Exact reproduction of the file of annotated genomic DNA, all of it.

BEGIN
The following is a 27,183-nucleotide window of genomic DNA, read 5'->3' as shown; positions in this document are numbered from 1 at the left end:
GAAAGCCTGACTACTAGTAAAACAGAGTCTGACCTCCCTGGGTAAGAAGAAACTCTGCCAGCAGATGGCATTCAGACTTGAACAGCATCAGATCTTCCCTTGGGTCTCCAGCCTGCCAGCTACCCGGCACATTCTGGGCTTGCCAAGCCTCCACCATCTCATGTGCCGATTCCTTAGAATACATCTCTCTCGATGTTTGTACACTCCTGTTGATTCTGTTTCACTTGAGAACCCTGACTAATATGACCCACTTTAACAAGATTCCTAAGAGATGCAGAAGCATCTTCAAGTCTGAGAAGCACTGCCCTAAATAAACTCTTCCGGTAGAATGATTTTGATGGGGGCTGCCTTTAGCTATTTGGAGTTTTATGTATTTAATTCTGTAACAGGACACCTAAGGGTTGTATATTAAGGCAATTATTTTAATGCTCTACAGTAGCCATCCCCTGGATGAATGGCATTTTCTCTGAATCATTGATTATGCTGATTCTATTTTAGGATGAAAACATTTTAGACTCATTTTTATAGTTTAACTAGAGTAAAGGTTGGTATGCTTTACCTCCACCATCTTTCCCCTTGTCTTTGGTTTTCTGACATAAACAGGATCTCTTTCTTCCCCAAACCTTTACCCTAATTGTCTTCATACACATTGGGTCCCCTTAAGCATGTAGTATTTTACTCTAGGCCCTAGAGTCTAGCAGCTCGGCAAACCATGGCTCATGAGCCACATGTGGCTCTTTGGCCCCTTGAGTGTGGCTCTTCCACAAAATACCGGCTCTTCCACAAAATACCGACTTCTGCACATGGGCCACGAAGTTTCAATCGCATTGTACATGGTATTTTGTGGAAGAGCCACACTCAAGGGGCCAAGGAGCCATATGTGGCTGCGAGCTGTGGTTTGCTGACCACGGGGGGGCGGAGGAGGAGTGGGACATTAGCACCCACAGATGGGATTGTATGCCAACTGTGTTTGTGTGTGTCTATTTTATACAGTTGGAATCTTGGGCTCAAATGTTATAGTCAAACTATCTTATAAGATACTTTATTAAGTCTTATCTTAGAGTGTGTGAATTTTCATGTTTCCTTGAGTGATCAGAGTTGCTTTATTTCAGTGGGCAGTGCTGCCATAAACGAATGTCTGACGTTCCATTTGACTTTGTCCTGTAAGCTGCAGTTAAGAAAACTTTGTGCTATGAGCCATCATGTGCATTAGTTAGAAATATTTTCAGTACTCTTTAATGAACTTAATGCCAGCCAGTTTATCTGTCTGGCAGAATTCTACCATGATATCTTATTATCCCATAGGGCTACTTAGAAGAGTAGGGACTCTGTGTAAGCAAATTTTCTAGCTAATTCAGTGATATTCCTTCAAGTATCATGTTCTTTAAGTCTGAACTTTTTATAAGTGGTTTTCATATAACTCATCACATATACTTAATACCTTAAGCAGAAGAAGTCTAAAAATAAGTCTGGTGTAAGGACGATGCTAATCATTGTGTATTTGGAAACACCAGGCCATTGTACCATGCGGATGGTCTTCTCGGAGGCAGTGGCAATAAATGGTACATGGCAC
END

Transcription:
The following is a 27,183-nucleotide window of genomic DNA, read 5'->3' as shown; positions in this document are numbered from 1 at the left end:
GAAAGCCTGACTACTAGTAAAACAGAGTCTGACCTCCCTGGGTAAGAAGAAACTCTGCCAGCAGATGGCATTCAGACTTGAACAGCATCAGATCTTCCCTTGGGTCTCCAGCCTGCCAGCTACCCGGCACATTCTGGGCTTGCCAAGCCTCCACCATCTCATGTGCCGATTCCTTAGAATACATCTCTCTCGATGTTTGTACACTCCTGTTGATTCTGTTTCACTTGAGAACCCTGACTAATATGACCCACTTTAACAAGATTCCTAAGAGATGCAGAAGCATCTTCAAGTCTGAGAAGCACTGCCCTAAATAAACTCTTCCGGTAGAATGATTTTGATGGGGGCTGCCTTTAGCTATTTGGAGTTTTATGTATTTAATTCTGTAACAGGACACCTAAGGGTTGTATATTAAGGCAATTATTTTAATGCTCTACAGTAGCCATCCCCTGGATGAATGGCATTTTCTCTGAATCATTGATTATGCTGATTCTATTTTAGGATGAAAACATTTTAGACTCATTTTTATAGTTTAACTAGAGTAAAGGTTGGTATGCTTTACCTCCACCATCTTTCCCCTTGTCTTTGGTTTTCTGACATAAACAGGATCTCTTTCTTCCCCAAACCTTTACCCTAATTGTCTTCATACACATTGGGTCCCCTTAAGCATGTAGTATTTTACTCTAGGCCCTAGAGTCTAGCAGCTCGGCAAACCATGGCTCATGAGCCACATGTGGCTCTTTGGCCCCTTGAGTGTGGCTCTTCCACAAAATACCGGCTCTTCCACAAAATACCGACTTCTGCACATGGGCCACGAAGTTTCAATCGCATTGTACATGGTATTTTGTGGAAGAGCCACACTCAAGGGGCCAAGGAGCCATATGTGGCTGCGAGCTGTGGTTTGCTGACCACGGGGGGGCGGAGGAGGAGTGGGACATTAGCACCCACAGATGGGATTGTATGCCAACTGTGTTTGTGTGTGTCTATTTTATACAGTTGGAATCTTGGGCTCAAATGTTATAGTCAAACTATCTTATAAGATACTTTATTAAGTCTTATCTTAGAGTGTGTGAATTTTCATGTTTCCTTGAGTGATCAGAGTTGCTTTATTTCAGTGGGCAGTGCTGCCATAAACGAATGTCTGACGTTCCATTTGACTTTGTCCTGTAAGCTGCAGTTAAGAAAACTTTGTGCTATGAGCCATCATGTGCATTAGTTAGAAATATTTTCAGTACTCTTTAATGAACTTAATGCCAGCCAGTTTATCTGTCTGGCAGAATTCTACCATGATATCTTATTATCCCATAGGGCTACTTAGAAGAGTAGGGACTCTGTGTAAGCAAATTTTCTAGCTAATTCAGTGATATTCCTTCAAGTATCATGTTCTTTAAGTCTGAACTTTTTATAAGTGGTTTTCATATAACTCATCACATATACTTAATACCTTAAGCAGAAGAAGTCTAAAAATAAGTCTGGTGTAAGGACGATGCTAATCATTGTGTATTTGGAAACACCAGGCCATTGTACCATGCGGATGGTCTTCTCGGAGGCAGTGGCAATAAATGGTACATGGCAC